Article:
Ms Moir graduated in mathematics from Oxford University, where she stayed on to complete the Diploma in Education. Soon after leaving Oxford, Mrs Moir joined the Diocesan Girls’ School in Hong Kong where she established the A Level Mathematics department. After four years in Asia, Ms Moir returned to England where she worked as an IBM systems analyst in the capital’s financial district.
In 1982, she came to Sri Lanka, with her husband and three children, and founded the Colombo International School (CIS). Using the British curriculum and offering London O and A Level examinations, its main clientele was Sri Lankan parents who would otherwise have sent their children overseas to be educated. The fees were very modest and the doors were opened once again for Sri Lankan students to have a first-class English medium education. The school also managed to get the British Examination Departments to set O and A Level Sinhala examinations. During the unrest of the late 1980s, CIS continued to operate, with classes being held in different homes, fuelled by Ms Moir’s desire to demonstrate to her students that their education should not be sacrificed to circumstance.
In 1990, Ms Moir was requested by President Premadasa to run a multimedia English language programme on television and radio to give the rural people an equal opportunity to learn the English language that their counterparts in the towns enjoyed. She invited Barbara Goldsmith, a former Head of BBC English, to work with her. Her team bought the hugely successful English language programme ‘Follow Me’ from the BBC and used this with introductions in Sinhala and Tamil on the state radio and television at prime time. They had 80 language centres across the country from Jaffna in the North to Matara in the South, and held written and spoken English examinations set by the University of Warwick.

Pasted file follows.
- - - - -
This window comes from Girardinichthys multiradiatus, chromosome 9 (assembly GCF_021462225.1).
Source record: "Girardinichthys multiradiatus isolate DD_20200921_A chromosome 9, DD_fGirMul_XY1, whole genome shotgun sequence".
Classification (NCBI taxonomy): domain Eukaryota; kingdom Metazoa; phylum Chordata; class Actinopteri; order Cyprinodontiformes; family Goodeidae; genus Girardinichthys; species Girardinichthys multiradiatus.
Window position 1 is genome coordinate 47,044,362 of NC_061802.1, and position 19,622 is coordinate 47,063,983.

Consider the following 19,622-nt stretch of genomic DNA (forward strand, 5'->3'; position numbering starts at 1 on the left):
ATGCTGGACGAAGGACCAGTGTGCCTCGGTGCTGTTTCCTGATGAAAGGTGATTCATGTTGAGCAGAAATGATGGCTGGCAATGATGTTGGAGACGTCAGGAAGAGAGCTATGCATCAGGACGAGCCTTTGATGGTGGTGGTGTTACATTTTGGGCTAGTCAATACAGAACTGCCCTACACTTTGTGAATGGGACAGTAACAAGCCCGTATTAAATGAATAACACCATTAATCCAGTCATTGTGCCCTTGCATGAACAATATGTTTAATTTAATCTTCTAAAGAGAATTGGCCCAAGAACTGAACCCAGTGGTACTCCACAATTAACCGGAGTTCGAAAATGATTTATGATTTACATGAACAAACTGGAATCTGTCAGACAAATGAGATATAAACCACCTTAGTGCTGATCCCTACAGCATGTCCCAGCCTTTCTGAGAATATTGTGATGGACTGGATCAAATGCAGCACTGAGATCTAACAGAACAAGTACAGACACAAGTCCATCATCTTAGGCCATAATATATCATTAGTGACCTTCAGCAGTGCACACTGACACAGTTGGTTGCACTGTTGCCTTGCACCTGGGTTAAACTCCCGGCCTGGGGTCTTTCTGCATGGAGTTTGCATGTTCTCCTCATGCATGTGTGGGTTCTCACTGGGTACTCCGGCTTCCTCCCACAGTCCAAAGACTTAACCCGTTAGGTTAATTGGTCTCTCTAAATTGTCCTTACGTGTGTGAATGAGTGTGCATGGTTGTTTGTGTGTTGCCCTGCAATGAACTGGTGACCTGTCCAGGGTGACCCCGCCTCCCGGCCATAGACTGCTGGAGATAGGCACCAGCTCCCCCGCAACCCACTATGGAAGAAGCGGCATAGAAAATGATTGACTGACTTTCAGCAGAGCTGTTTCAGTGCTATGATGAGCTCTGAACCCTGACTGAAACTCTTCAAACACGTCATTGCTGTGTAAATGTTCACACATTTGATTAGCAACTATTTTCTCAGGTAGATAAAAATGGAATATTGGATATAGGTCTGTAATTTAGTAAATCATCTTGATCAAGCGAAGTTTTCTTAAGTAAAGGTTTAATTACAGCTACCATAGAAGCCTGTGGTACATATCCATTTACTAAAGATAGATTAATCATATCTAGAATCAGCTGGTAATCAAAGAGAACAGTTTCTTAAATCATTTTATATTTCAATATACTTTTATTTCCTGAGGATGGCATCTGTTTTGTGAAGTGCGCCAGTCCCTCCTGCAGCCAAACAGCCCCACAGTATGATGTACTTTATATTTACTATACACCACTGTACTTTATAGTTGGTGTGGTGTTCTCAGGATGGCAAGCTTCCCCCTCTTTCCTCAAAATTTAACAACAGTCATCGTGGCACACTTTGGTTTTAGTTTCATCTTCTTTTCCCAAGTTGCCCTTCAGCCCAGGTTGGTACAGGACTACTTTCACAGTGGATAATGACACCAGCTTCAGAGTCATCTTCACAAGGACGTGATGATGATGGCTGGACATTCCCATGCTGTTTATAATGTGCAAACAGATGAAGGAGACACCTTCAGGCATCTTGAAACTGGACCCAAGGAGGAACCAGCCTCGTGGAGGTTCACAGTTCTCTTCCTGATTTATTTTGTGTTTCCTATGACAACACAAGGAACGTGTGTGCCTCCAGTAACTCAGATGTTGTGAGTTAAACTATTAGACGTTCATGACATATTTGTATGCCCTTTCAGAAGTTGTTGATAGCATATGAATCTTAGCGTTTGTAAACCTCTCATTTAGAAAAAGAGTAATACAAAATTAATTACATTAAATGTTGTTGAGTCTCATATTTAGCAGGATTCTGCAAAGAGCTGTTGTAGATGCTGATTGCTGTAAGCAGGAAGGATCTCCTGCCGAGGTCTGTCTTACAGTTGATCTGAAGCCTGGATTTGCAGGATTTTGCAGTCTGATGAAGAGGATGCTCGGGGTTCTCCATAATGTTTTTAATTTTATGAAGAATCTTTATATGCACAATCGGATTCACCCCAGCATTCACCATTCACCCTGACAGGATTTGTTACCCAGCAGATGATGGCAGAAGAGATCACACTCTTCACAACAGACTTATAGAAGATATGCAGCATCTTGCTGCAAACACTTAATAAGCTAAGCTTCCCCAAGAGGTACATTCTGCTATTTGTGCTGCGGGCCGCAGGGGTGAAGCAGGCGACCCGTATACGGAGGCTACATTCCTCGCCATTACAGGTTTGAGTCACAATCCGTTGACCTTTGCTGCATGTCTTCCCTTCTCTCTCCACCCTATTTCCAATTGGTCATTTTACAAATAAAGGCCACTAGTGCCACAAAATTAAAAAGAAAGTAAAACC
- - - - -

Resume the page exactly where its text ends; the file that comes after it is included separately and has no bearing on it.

Ms Moir then moved on to found the British School in Colombo in 1994. She put together a group of trustees that included Lord Jack Butterworth, the first Vice Chancellor of Warwick University, Sir Frank Layfield QC and Dr Alistair Smith, the Overseas Representative of Aberdeen University.
Ms Moir was then persuaded by a group of parents to start the Elizabeth Moir School in 1995. The school has enjoyed enormous academic success, recently quoted in the Daily Telegraph as having the third best IGCSE results outside of the UK. The school places great emphasis on community services and seeks to mould global citizens. Mrs Moir is particularly involved with Sri Lanka Unites, a group that hopes to bring together youth from different communities, post-war.
Ms Moir’s past students have gone on to universities such as Oxford, Cambridge, LSE, UCL and Imperial College in the UK and to Harvard, Yale, MIT and Princeton in America.